How to Choose Bicycle Pedals

How to Choose Bicycle Pedals
The pedals on a bicycle are often customized by the type of riding you do. There are a number of options, materials and price ranges to choose from. For casual riding, the pedals that come with a bike will often suffice, but if they brake or if you are a more serious rider, you'll want to choose pedals that make the most sense to you and your type of riding.


Difficulty: Moderately Easy

Step 1
Determine the type of riding you'll be doing. For example, will you be riding off-road on a mountain bike or cyclocross bike, commuting and running errands, road racing, track racing or multiple types of riding on the same bike? These factors will impact the pedals you choose.
Step 2
Familiarize yourself with the types of available pedals. There are flat pedals used for recreational riding; toe-clips can be added to these for more control, which is also a popular add-on on fixed-gear bikes. Clipless pedals are for more athletic riding, and there are several varieties of these. Campus pedals are flat on one side and clipless on the other side for a variety of types of riding.
Step 3
Consider your price range. There is an incredible range of prices for bicycle pedals. Flat (or platform) pedals are often the least expensive, and many bicycles come installed with these. Bicycles will never be sold from the manufacturer with clipless pedals or campus pedals. Higher-end bicycles generally do not come with any pedals because it is assumed that the cyclist will have her own pedals to add to the bike.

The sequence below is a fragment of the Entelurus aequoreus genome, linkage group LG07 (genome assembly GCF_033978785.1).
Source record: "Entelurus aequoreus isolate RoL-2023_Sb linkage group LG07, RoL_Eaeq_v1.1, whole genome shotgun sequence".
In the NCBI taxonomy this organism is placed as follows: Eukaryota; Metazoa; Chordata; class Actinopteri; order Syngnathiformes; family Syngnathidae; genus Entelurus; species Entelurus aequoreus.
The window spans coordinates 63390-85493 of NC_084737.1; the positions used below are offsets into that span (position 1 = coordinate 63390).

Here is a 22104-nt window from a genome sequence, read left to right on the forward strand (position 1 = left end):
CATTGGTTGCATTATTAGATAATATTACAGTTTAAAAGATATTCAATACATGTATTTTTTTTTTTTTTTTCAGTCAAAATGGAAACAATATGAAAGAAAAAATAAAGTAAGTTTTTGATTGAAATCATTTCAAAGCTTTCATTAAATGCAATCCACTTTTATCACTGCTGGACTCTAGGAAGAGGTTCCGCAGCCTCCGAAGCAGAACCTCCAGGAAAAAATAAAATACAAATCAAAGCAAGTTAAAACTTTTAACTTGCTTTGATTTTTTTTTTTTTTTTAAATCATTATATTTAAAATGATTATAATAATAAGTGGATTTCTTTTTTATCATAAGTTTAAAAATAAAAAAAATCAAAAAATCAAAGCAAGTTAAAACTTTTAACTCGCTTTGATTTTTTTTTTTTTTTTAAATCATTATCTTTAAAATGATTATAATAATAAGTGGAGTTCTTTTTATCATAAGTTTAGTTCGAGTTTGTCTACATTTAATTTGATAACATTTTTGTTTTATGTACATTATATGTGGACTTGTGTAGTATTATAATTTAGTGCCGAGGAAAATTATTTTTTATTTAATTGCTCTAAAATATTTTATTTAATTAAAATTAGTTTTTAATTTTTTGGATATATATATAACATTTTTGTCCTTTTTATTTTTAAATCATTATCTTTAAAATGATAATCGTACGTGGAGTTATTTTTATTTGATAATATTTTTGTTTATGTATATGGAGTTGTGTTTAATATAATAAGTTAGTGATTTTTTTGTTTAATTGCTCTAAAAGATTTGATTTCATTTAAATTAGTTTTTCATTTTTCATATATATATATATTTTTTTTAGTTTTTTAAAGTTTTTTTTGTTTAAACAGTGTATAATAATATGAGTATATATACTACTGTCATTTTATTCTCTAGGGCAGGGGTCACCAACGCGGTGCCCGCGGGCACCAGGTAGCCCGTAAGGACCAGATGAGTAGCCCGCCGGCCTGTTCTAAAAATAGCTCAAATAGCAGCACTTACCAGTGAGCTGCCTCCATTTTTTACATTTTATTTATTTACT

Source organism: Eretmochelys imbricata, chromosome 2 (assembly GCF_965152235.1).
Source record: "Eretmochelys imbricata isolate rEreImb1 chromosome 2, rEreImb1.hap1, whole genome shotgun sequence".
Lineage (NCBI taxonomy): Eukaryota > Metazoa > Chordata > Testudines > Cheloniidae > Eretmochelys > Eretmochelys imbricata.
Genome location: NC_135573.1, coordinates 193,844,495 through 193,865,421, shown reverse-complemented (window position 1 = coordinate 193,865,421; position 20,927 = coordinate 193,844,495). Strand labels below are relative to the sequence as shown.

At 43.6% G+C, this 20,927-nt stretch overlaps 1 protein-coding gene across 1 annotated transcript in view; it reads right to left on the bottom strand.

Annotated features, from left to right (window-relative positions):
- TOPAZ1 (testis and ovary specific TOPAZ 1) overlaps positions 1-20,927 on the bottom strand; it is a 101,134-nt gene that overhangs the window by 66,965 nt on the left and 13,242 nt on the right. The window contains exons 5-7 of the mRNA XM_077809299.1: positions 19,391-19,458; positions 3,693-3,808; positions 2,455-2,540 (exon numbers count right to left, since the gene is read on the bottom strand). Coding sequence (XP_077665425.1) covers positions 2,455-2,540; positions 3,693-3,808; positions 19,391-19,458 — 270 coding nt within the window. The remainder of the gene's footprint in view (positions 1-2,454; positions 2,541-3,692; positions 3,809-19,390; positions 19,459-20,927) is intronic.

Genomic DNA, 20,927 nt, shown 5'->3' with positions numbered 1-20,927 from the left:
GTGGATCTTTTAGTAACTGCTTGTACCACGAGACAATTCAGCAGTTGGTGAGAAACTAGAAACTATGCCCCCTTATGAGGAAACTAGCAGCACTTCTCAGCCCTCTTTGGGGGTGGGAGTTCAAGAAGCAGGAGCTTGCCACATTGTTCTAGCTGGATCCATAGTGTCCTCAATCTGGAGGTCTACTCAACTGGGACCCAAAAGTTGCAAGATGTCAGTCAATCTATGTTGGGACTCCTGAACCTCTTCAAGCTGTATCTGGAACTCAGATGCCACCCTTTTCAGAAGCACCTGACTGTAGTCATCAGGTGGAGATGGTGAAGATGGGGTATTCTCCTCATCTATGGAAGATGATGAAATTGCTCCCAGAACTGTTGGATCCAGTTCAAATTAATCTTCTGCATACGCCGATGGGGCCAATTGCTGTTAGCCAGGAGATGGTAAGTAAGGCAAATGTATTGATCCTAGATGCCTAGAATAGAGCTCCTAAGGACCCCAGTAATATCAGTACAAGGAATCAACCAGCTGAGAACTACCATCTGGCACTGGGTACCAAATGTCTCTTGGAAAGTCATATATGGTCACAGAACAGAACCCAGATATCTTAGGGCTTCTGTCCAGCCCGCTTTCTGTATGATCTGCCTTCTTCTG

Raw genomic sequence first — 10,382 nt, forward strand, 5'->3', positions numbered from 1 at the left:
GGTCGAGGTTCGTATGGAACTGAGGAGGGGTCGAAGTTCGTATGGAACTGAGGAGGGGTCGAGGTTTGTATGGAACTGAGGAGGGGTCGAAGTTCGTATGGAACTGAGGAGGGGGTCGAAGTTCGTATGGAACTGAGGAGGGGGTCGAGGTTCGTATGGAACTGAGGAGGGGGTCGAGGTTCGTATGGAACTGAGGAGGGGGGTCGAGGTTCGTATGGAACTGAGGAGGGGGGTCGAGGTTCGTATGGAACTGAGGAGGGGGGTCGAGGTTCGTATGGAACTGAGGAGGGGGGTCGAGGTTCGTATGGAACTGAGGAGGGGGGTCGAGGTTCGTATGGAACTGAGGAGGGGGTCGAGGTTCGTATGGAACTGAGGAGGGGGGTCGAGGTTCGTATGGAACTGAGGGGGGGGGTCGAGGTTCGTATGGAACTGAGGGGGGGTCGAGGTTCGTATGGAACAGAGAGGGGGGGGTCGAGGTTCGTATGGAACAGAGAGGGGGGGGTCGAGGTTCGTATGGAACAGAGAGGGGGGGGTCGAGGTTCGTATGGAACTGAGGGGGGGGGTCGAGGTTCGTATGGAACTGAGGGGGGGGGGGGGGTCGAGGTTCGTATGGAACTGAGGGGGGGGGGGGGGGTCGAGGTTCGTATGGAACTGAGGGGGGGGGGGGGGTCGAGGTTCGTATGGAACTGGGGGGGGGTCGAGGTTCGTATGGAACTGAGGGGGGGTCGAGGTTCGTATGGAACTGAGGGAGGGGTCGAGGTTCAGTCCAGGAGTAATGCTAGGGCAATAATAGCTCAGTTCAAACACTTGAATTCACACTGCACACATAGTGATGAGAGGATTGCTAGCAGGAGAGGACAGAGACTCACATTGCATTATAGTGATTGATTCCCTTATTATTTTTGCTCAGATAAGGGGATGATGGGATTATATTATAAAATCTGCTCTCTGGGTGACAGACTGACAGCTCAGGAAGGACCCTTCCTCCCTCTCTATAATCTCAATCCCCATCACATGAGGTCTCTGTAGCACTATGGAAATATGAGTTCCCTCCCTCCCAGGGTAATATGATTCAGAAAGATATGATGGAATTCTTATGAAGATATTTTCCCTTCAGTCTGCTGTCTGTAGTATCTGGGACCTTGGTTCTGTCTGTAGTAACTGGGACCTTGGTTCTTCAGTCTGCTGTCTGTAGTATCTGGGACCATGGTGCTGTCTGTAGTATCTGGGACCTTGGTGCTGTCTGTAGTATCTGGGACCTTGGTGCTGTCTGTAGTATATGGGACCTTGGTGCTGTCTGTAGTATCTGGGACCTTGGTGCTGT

Step 4
Do your research. Go to a few local bike shops and ask some questions, and do some research online on specific brands (see Resources). Because the price range is so wide, it is generally possible to stay within your set range and find pedals for a good price.
Step 5
Install your pedals using a pedal wrench, or take your bike to a local bike shop to have a bicycle mechanic install them for you. If you do not own a pedal wrench and have not changed your pedals yourself, this is the recommended option.

Tips & Warnings

Keep in mind that clipless pedals require special shoes that clip directly into the pedal; the word "clipless" is misleading in that way, but these pedals were designed after "toe-clip" pedals and needed to be distinguished from them.

Article Written By Frances Hall

Frances Hall is a librarian and writing and women's and gender studies instructor. Hall has written for Her Active Life and Queercents and has been blogging since 2004. Hall holds a Master of Arts in library science from Dominican University and a Master of Arts in English/literature with a focus on feminist writing pedagogy, as well as a graduate certificate in women's and gender studies.

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